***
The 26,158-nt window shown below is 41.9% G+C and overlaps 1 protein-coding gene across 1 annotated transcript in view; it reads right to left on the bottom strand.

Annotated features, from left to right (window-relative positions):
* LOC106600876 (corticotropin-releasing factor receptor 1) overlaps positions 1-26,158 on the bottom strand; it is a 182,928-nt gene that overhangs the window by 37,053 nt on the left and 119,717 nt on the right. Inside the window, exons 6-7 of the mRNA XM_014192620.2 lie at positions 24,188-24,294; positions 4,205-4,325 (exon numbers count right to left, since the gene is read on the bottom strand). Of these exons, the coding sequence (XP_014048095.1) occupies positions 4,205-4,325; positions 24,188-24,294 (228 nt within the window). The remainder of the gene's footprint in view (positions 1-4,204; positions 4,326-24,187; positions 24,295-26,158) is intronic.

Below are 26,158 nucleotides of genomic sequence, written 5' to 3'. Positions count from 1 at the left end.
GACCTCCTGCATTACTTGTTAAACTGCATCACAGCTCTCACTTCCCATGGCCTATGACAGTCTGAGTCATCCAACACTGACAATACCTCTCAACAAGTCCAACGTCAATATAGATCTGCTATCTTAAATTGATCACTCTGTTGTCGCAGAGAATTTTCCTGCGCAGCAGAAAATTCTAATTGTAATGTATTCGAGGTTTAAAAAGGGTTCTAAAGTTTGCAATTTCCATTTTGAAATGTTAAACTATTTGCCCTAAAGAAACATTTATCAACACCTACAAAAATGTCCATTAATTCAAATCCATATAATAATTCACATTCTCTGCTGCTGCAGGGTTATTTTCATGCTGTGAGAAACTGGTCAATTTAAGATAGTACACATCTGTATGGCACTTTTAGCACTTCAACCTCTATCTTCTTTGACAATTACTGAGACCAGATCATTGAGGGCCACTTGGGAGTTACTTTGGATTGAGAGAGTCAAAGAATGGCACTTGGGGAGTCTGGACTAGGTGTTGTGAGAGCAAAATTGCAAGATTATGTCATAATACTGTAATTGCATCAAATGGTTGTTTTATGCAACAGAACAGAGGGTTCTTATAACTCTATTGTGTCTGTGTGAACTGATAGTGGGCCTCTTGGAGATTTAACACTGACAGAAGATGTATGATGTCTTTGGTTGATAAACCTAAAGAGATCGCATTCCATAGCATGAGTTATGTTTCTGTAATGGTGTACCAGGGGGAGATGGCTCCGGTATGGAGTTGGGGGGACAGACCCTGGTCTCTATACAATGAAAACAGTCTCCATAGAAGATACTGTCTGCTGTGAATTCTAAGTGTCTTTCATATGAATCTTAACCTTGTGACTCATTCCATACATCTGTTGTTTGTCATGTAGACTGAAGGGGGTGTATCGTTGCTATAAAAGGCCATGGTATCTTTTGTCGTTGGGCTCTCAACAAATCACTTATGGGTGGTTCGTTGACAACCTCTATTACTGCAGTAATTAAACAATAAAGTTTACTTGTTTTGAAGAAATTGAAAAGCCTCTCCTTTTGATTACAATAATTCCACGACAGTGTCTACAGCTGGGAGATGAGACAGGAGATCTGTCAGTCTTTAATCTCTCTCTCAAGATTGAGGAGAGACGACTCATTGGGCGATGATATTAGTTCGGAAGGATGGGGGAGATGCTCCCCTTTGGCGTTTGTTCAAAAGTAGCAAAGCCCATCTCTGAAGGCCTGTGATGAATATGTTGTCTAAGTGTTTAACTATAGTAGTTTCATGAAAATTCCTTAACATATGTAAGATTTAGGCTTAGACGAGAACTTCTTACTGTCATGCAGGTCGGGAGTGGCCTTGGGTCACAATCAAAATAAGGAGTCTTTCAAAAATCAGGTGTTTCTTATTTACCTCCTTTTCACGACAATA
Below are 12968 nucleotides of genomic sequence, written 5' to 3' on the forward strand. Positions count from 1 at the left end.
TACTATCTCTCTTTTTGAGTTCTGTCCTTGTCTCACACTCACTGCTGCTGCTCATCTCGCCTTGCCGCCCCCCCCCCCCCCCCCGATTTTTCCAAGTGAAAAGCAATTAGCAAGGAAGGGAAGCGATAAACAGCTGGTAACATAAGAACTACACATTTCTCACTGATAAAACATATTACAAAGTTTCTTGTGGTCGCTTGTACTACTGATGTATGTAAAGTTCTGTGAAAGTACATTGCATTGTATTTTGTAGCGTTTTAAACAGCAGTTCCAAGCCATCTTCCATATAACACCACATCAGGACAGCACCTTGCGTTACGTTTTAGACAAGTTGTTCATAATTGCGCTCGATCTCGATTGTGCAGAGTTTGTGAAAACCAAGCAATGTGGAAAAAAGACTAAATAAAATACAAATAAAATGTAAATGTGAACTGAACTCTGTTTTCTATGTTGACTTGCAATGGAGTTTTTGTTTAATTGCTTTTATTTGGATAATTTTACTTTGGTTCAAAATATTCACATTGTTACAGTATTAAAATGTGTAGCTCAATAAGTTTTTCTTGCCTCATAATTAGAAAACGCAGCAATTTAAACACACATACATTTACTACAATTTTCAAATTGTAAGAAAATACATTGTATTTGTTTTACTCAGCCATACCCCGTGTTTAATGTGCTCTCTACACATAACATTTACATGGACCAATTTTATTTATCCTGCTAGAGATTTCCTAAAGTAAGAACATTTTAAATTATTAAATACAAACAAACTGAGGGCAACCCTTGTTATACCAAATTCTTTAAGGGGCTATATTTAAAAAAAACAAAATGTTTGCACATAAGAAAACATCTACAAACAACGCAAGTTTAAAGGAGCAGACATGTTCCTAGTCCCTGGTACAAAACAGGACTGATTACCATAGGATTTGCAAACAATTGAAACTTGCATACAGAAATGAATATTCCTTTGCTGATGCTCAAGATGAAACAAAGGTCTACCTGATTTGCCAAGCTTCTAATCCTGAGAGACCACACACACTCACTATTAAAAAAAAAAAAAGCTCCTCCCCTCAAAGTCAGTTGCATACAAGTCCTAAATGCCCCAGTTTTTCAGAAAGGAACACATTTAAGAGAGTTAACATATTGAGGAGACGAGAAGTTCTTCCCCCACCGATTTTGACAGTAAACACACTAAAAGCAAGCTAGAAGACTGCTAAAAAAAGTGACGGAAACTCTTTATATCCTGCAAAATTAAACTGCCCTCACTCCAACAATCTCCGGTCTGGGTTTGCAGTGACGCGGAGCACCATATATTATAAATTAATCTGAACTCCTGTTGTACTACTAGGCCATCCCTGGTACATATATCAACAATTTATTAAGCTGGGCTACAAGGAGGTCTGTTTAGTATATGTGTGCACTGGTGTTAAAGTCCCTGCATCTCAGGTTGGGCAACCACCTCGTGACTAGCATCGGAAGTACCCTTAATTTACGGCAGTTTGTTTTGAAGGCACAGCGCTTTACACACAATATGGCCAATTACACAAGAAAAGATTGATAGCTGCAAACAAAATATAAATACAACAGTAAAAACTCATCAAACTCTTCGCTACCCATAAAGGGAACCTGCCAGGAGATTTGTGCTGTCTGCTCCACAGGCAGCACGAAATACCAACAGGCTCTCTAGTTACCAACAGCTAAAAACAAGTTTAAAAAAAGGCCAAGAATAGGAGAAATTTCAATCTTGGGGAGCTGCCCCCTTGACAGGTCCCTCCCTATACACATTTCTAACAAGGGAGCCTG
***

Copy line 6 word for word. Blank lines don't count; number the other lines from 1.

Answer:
Below are 12968 nucleotides of genomic sequence, written 5' to 3' on the forward strand. Positions count from 1 at the left end.